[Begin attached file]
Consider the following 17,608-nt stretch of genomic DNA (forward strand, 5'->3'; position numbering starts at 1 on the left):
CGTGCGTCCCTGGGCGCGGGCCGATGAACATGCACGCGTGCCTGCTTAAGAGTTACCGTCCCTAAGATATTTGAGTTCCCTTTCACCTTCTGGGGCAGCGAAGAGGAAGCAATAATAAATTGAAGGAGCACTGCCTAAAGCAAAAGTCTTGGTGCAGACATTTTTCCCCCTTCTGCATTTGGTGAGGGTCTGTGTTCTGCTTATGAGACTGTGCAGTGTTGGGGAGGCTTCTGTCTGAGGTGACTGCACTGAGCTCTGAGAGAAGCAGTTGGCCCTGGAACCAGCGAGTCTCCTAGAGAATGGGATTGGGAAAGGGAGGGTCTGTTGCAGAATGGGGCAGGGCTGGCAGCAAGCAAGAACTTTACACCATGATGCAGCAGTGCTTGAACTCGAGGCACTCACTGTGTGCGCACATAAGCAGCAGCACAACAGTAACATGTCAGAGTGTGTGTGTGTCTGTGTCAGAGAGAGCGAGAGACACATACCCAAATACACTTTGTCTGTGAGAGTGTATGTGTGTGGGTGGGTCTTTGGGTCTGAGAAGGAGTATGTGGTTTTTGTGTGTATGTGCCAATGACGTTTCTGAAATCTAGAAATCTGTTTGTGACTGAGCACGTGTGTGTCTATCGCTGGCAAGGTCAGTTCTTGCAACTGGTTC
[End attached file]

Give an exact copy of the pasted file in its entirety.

Consider the following 17,608-nt stretch of genomic DNA (forward strand, 5'->3'; position numbering starts at 1 on the left):
CGTGCGTCCCTGGGCGCGGGCCGATGAACATGCACGCGTGCCTGCTTAAGAGTTACCGTCCCTAAGATATTTGAGTTCCCTTTCACCTTCTGGGGCAGCGAAGAGGAAGCAATAATAAATTGAAGGAGCACTGCCTAAAGCAAAAGTCTTGGTGCAGACATTTTTCCCCCTTCTGCATTTGGTGAGGGTCTGTGTTCTGCTTATGAGACTGTGCAGTGTTGGGGAGGCTTCTGTCTGAGGTGACTGCACTGAGCTCTGAGAGAAGCAGTTGGCCCTGGAACCAGCGAGTCTCCTAGAGAATGGGATTGGGAAAGGGAGGGTCTGTTGCAGAATGGGGCAGGGCTGGCAGCAAGCAAGAACTTTACACCATGATGCAGCAGTGCTTGAACTCGAGGCACTCACTGTGTGCGCACATAAGCAGCAGCACAACAGTAACATGTCAGAGTGTGTGTGTGTCTGTGTCAGAGAGAGCGAGAGACACATACCCAAATACACTTTGTCTGTGAGAGTGTATGTGTGTGGGTGGGTCTTTGGGTCTGAGAAGGAGTATGTGGTTTTTGTGTGTATGTGCCAATGACGTTTCTGAAATCTAGAAATCTGTTTGTGACTGAGCACGTGTGTGTCTATCGCTGGCAAGGTCAGTTCTTGCAACTGGTTC